Section 8351t of the same act declares that any room, house, building, or other structure, where intoxicating liquor is manufactured, sold, kept, or bartered in violation of this title, etc., is a common nuisance, and annexes a penalty for the maintenance of such nuisance.
Section 8352, among other things, provides: "It shall be unlawful to have or possess any liquor or property designed for the manufacture of liquor intended for use in violating this title or which has been so used, and no property right shall exist in any such liquor or property."
It is clear, from the foregoing provisions of the Volstead Act, that intoxicating liquors are not property within the meaning of the law. (Civ. Code, sec. 654) Said section reads: "The ownership of a thing is the right of one or more persons to possess and use it to the exclusion of others. In this code, the thing of which there may be ownership is called property."
It is obvious that there cannot be under the law as it exists to-day in this country an ownership of intoxicating liquors manufactured for beverage purposes since the enactment of the Volstead Act, and, manifestly, if there cannot be an ownership of such liquors, they cannot be in legal contemplation property. It necessarily follows that the charge of larceny cannot be predicated of the act of taking intoxicating liquors by one from the possession of another.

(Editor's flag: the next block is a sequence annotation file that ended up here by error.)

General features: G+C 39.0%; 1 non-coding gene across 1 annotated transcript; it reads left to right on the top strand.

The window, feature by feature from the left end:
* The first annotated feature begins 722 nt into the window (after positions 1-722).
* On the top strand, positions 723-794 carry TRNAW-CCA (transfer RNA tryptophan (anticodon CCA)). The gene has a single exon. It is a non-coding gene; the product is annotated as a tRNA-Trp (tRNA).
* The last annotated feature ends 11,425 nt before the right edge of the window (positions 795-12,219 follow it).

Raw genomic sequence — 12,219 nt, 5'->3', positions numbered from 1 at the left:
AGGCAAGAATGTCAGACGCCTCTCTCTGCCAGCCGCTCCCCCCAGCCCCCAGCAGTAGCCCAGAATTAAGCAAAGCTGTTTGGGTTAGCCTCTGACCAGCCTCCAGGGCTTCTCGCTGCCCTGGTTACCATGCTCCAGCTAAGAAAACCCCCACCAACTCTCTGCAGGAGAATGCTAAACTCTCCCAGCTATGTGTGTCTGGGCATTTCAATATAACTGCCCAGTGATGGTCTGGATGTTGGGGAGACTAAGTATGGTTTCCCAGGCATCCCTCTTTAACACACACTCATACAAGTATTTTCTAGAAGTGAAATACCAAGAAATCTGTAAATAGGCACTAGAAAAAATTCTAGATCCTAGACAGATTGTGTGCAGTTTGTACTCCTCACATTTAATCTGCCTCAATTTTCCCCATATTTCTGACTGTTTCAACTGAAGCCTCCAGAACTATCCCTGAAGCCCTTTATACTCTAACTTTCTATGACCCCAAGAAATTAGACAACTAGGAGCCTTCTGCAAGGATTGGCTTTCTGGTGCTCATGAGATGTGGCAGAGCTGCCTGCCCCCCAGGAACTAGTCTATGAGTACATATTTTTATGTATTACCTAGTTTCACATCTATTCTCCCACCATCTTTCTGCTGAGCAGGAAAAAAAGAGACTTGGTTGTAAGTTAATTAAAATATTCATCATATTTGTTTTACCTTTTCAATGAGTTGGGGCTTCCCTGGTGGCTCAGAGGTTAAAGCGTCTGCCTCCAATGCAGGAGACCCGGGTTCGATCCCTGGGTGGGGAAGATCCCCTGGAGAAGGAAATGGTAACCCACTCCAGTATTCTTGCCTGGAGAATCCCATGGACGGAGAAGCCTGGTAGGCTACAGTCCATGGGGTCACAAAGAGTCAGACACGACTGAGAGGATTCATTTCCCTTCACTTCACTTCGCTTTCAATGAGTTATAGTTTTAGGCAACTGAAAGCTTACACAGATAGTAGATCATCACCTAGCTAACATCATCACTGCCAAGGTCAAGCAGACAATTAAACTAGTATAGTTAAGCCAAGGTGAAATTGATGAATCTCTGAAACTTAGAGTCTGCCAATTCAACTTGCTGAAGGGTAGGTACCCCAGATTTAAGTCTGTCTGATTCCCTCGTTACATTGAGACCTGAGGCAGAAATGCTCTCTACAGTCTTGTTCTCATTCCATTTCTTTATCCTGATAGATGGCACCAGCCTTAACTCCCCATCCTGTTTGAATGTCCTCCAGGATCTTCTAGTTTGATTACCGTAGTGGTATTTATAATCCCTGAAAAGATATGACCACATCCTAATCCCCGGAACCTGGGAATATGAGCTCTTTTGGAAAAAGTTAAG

It is true that the gist of the crime of burglary is the entering of a building with the intent to commit either grand or petit larceny or other felony, and, although no property may be taken by a person so entering a building or other felony committed therein, the crime is nevertheless consummated upon an entry of the building being effected with the intent to commit any of the crimes mentioned in the statute. The description or specific mention in this case of the particular property which the defendant entered the building with intent to steal is evidentiary, wholly surplusage, and unnecessary to incorporate into that pleading, and it seems to us that the district attorney has thus "surplusaged" himself out of court in this case, for having alleged in the information that the defendant entered the building with the intent to steal the particular property described therein, we are authorized to assume that he could only support the charge so preferred by evidence showing that the defendant did enter the building with the intent to steal the wine that was stored therein and with no intent to steal any other property which might be in said building. In other words, we have a right to assume from the nature of the averments of the information that the district attorney thus purposely restricted himself to the right to prove the case by showing that the intent of the defendant in entering the building was only to take the wine, and this probably for the reason that the evidence available to him to establish the allegations of the information would, and in fact could, only show, if anything at all, that the defendant entered the building with the intent to take no other article therefrom than the wine which was stored or kept therein. This being so, the defendant could not be guilty of the crime of burglary, since, as we have above suggested, wine or other intoxicating liquors which come within the prohibition of the eighteenth amendment and the Volstead Act, not being property, cannot be the subject of larceny. Although a person, himself having no right to its possession, may intend to and in fact take intoxicating liquor from the possession of another, he cannot be proceeded against either criminally or civilly because of such intent or of the taking thereof.